In the passage before us, there are several ways in which God is revealing Himself. Firstly we know that Paul and Barnabas always used Scripture when sharing the Gospel with unbelieving Jews. Then, in v3 we read that God 'confirmed the message of His grace by enabling the apostles to do miraculous signs and wonders, not only in Iconium but also in Lystra (The healing of the man born lame). Lastly, in v17 Paul makes it clear that God had revealed Himself by sending rain and crops in their seasons, and by providing food and filling them with joy. This reminded us of a number of relevant Scriptures. Psalm 19:1-6: "The heavens declare the glory of God; the skies proclaim the work of his hands. 2 Day after day they pour forth speech; night after night they reveal knowledge. 3 They have no speech, they use no words; no sound is heard from them. 4 Yet their voice goes out into all the earth, their words to the ends of the world. In the heavens God has pitched a tent for the sun. 5 It is like a bridegroom coming out of his chamber, like a champion rejoicing to run his course. 6 It rises at one end of the heavens and makes its circuit to the other; nothing is deprived of its warmth."
Romans 1:18-20: "The wrath of God is being revealed from heaven against all the godlessness and wickedness of people, who suppress the truth by their wickedness, 19 since what may be known about God is plain to them, because God has made it plain to them. 20 For since the creation of the world God’s invisible qualities—his eternal power and divine nature—have been clearly seen, being understood from what has been made, so that people are without excuse."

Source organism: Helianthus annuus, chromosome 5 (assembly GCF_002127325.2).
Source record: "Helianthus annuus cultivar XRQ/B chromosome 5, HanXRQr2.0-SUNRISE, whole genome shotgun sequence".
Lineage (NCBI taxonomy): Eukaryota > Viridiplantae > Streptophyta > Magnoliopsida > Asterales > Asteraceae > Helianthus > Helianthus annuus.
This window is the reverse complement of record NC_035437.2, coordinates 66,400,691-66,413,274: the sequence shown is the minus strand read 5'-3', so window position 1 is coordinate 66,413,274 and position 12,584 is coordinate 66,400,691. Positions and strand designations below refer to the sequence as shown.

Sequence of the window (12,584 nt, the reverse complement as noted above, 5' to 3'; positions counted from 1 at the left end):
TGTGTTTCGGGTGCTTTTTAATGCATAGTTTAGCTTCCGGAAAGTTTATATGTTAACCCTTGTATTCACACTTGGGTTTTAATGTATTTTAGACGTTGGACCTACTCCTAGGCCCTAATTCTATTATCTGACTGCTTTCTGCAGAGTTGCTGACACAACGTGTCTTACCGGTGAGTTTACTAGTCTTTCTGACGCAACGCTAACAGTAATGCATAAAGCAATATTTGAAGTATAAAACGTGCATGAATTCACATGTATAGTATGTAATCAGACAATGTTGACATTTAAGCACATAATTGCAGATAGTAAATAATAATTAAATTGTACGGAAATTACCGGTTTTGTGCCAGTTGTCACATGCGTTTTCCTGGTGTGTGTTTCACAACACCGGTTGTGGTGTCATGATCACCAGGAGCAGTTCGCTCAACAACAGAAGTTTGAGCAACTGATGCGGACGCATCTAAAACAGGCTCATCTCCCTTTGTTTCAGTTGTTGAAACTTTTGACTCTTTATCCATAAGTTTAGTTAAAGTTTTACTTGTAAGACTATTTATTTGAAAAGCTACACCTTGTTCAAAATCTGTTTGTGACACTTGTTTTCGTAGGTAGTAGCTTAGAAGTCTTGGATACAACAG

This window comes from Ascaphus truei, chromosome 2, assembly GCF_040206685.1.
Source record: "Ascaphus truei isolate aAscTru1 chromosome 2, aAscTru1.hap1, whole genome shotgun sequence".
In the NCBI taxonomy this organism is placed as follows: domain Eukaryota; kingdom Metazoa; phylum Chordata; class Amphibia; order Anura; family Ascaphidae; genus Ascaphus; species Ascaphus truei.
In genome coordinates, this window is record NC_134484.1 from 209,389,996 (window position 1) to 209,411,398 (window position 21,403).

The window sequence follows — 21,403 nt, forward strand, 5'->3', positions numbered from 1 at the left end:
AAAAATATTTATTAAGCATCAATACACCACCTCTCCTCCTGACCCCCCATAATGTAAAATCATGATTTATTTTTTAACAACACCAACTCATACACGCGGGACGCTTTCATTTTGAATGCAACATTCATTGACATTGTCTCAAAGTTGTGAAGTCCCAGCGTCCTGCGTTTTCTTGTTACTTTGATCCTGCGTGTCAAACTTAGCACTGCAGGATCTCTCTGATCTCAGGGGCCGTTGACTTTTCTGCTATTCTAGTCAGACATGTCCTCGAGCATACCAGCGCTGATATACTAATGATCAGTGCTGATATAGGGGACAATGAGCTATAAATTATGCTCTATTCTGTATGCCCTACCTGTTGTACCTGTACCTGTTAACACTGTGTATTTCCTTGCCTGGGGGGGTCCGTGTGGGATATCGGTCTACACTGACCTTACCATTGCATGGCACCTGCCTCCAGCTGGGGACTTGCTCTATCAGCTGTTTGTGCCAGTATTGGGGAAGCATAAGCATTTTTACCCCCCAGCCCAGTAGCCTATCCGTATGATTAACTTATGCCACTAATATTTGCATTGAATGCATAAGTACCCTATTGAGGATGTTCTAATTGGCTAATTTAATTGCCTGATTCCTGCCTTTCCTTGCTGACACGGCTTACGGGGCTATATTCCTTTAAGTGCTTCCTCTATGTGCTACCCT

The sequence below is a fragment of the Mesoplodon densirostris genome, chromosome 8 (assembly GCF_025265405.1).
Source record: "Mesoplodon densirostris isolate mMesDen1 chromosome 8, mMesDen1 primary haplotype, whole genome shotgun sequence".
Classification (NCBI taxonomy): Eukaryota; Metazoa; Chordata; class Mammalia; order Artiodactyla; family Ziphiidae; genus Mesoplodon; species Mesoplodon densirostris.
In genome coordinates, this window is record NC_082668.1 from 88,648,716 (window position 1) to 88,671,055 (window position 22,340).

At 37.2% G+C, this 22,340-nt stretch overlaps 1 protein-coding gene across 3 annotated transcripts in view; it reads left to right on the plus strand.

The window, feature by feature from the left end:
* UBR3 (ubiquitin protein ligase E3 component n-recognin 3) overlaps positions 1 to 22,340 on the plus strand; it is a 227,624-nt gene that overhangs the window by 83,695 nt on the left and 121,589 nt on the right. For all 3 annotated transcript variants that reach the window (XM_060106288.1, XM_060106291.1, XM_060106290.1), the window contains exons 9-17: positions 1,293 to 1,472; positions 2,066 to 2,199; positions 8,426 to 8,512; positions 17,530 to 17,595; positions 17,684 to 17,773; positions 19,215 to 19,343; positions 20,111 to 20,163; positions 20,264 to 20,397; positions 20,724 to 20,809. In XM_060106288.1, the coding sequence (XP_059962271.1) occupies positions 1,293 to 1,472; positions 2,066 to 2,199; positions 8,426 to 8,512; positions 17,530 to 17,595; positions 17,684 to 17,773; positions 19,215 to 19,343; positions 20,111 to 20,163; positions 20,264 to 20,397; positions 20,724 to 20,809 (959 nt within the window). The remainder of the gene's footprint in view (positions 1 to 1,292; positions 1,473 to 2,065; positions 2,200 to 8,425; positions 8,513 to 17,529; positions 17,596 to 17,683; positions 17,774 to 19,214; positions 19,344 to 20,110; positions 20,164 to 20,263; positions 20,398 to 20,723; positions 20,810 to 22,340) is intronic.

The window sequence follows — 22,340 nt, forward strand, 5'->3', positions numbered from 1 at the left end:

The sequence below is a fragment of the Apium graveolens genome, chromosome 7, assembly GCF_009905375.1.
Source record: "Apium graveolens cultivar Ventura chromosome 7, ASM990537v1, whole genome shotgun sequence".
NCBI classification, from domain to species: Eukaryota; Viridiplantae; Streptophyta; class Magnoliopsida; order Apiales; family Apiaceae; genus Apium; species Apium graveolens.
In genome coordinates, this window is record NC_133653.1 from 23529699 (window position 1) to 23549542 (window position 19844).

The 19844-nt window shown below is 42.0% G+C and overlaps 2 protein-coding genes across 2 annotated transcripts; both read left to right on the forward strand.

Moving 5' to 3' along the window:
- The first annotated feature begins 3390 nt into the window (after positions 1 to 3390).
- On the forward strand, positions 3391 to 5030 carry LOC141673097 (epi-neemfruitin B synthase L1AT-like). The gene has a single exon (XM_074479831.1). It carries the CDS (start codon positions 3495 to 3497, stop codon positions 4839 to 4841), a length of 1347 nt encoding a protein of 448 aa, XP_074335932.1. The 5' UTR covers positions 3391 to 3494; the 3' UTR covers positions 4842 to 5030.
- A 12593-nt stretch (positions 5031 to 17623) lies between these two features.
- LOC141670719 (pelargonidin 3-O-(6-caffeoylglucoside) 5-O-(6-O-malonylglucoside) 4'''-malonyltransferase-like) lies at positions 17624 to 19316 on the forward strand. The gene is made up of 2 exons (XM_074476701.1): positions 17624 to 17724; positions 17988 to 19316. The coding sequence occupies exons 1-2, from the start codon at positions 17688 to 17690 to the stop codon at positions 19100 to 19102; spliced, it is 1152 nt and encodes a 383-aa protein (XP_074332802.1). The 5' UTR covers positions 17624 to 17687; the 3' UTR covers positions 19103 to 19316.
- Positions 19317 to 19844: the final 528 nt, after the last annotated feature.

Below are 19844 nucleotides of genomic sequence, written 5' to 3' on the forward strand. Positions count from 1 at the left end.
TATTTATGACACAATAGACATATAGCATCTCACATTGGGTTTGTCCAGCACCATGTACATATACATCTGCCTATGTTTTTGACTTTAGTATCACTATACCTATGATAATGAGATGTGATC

In v22 Paul makes a striking comment: "We must go through many hardships to enter the kingdom of God." He said this in the context of a desire in his heart to go through all the cities where gatherings of believers had been established and encourage them. Paul and Barnabas did this and also appointed elders in each church and with prayer and fasting committed the believers to the Lord. This is a reminder for us that entering the Kingdom of God is not as easy as we might think it is. There are many difficulties along the way - many of which occur because of what we expect 'our' God to do for us - and when he does not come through for us, then we question His existence, His love for us, His kindness, His faithfulness or whether we even belong to Him at all. These thoughts are perfect soil for the evil one. The only sure defense against this is our intimate knowledge of God and who He is, received from Him by revelation. Against this, as we read in Matthew 16, the gates of hell cannot prevail. The best thing for us to do is to pray: "Lord, please reveal yourself to me, so that I may truly know you, the way you actually are, so that there can be no shadow of doubt in my mind about you, your love for me, your mercy and kindness and what you have done for me' Amen. 

© 2011 Werner Schreiber